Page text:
REVIEW of REVIEWS

Wild Animals Enjoy Acting

They Are Not Beaten By Motion Picture Trainers, Says Observe

HELEN CHRISTINE BENNETT December 1 1921
REVIEW of REVIEWS

Wild Animals Enjoy Acting

They Are Not Beaten By Motion Picture Trainers, Says Observe

HELEN CHRISTINE BENNETT December 1 1921

Wild Animals Enjoy Acting

They Are Not Beaten By Motion Picture Trainers, Says Observe

HELEN CHRISTINE BENNETT

DUMMB animals actually enjoy performing before the motion picture camera, declares Helen Christine Bennett, in an article in Collier's, written after she had spent six months in the studios in Los Angeles, California. Furthermore, she emphatically denies that the animals used in pictures have to be cruelly beaten in order to make them play their parts. This is what she learned about “Snooky”, the famous performing chimpanzee of the Chester comedies:—

“Snooky was born in captivity, of a father and mother who were trained actors, Napoleon, now dead, and Sally, still living. Snooky is six years old and as full of mischief as any three-year-old human. He likes to smoke a cigarette, drink out of a bottle, upset anything, tear anything to pieces, race, scamper about, climb on anything handy; and he needs little training to do any of these things. He is not nearly as intelligent as the screen shows him to be, for on the screen Snooky apparently thinks up all the mischief he does, while in reality he merely does the mischief planned for him by a director.

“Like most chimps, Snooky is very fond of children and likes to play with them. Not long ago the Chester Comedies produced a picture which used a number of children. Snooky enjoyed himself to the limit and so did the youngsters. But in playing with one ten-year-old girl, Snooky reverted to forest tactics and bit her. Mr. Rounan promptly gave Snooky a whipping. Snooky took the whipping without resentment, although he is estimated to have the strength of three fullgrown men.

“Usually young chimps are reckoned as ‘safe’ animals for actors to work with. But never are they entirely safe. Mike and Mary, two intelligent chimps who worked at the Selig studios, and appear both in serials and in the Selig-Rork comedies, are known as ‘safe’ animals and have always been so with babies and children. Mary delights in dressing and undressing babies and handles them with tender care.

“Chimpanzees rank as the most intelligent animals in motion pictures. Orang-outangs are not as intelligent and are much more dangerous. Their period of usefulness is shorter. As one trainer expressed it:

“ ‘When an orang-outang gets to be about seven or eight, he goes mad and can’t develop any more. Something seems to get the matter with his brain. Chimps last longer. But they are all better young.’

“That is true of every animal in the acting game. Even dogs and horses hold to the adage; you can’t teach them new tricks when they are old. And the motion picture game is a succession of new things.

“This is how ‘trick’ animal sets are done:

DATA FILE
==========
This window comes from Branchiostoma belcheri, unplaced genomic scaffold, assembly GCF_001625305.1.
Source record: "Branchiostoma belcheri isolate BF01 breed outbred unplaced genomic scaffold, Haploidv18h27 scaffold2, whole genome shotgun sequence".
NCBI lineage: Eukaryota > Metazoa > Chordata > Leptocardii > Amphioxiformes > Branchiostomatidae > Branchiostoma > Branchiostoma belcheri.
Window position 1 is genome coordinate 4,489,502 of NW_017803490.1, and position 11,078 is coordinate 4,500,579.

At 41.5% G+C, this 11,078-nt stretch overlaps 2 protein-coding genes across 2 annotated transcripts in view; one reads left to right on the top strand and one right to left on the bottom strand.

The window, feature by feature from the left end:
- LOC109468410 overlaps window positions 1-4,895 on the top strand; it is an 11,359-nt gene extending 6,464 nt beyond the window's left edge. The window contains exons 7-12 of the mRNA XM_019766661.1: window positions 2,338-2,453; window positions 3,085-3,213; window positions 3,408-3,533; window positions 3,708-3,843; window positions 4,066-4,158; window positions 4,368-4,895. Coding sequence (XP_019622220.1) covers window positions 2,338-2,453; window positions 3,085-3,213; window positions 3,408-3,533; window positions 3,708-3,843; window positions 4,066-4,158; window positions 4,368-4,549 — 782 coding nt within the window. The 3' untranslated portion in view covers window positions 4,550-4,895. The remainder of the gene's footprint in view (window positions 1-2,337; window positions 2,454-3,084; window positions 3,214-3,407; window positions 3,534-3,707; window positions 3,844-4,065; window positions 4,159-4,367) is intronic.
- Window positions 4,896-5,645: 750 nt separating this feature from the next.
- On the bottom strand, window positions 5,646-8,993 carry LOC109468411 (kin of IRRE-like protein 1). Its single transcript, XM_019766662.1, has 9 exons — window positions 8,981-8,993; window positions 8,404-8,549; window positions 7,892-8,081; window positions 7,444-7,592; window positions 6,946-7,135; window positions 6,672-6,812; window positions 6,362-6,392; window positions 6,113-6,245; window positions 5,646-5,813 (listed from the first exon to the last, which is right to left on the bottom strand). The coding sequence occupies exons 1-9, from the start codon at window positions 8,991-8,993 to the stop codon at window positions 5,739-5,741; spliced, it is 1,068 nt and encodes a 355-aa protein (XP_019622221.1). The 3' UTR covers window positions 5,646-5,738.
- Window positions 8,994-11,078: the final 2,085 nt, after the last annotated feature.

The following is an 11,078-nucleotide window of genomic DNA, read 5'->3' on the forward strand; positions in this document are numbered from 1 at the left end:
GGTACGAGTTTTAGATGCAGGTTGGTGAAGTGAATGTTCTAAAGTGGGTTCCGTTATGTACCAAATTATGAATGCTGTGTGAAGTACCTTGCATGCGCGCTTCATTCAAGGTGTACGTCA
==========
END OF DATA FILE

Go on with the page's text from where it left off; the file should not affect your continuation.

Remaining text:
“Take one of the favorite comedy scenes, one that is used again and again. A man crawls into a hollow log and is followed by a lion or a tiger.

“The log is shown jumping into the air as if a tremendous struggle was going on within. After a time the man crawls out dragging a dead lion. In the making of a picture, the man crawled into the log and out again. At some other time a lion crawled into the log, lured by the scent of a piece of meat placed at the other end. The dead lion was a stuffed skin; lions are too valuable to be killed for a picture.

“The lion was bribed, not beaten, to do his work. When you see a jungle picture in which a lion jumps from a rock or cliff to get a man, that lion is jumping after meat bait placed before him.

“When a lion has to appear to kill a sleeping man, a stuffed effigy is laid over some meat.

“All trainers agree that getting a lion or a tiger to act in the pictures is a very nice matter. Lions and tigers have a magnificent indifference to anything save their own affairs. But one useful habit of a lion is that he will always seek an outlet. In many scenes all he has to do is to appear and prowl about; so he is carried to the set in a shifting box, released, and left to find the outlet, which is so arranged^ that it guides him back to another shifting box. When a number of lions are used in a jungle scene, thç set is often completely surrounded by runways, all leading to and from the set to temporary pens. The lions will trot through the runways on the set, and off again, and produce the effect of roving through a jungle. If an old, crabbed lion is thus released, he may be made to stop and roar by waving a bright colored cloth at him. A motionpicture audience can “hear” a roar only from jaws far apart; a mere grumble or snarl will not suffice. But old lions are not used much; just a few of them are kept to tear up dummies and roar.

“But no matter how good the animal, the actor on the set with him is never out of danger. When large numbers of lions and tigers are used on a set with actors, armed men keep watch. But the lion can beat the shot, and sometimes does.

“A young elephant is as playful as a kitten. It is a far nicer pet than a kitten, for it is more careful of injury to its playfellows. Anna May, a ten-year-old elephant much used in the pictures, will lie down over a baby taking the tenderest care not to hurt it. Anna May is young and frisky, and loves to have a scene where she squirts water over people. Her training consists in showing her once or twice what is expected of her. After that she goes at it with a vim.”